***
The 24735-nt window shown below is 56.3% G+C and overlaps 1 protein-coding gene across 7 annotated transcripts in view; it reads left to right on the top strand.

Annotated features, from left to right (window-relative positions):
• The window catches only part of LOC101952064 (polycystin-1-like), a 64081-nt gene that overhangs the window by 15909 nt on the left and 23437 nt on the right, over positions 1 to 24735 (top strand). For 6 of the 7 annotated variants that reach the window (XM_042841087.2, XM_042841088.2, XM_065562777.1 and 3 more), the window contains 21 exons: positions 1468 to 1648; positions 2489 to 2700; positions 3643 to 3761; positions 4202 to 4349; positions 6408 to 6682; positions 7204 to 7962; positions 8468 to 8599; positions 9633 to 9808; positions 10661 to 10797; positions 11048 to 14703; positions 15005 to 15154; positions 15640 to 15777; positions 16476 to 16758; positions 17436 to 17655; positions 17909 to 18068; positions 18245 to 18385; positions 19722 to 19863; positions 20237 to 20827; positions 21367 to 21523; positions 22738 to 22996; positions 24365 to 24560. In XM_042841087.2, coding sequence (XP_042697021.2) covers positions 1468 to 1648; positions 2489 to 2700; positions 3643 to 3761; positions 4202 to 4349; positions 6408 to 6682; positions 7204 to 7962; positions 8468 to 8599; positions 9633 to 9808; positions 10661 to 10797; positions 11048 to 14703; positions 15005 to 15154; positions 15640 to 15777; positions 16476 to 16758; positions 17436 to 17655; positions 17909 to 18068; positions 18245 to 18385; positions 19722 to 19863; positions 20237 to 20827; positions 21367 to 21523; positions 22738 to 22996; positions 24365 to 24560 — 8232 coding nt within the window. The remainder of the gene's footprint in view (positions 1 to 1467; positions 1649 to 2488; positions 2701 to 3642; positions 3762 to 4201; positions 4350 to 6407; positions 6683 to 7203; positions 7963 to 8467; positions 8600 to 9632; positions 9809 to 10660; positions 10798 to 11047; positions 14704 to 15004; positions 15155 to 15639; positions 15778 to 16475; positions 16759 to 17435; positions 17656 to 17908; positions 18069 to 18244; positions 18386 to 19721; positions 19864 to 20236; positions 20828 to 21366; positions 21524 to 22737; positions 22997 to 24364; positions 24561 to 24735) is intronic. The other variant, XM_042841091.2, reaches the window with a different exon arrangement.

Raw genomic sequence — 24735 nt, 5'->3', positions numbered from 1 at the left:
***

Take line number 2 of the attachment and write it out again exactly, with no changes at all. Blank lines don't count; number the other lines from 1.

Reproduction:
Annotated features, from left to right (window-relative positions):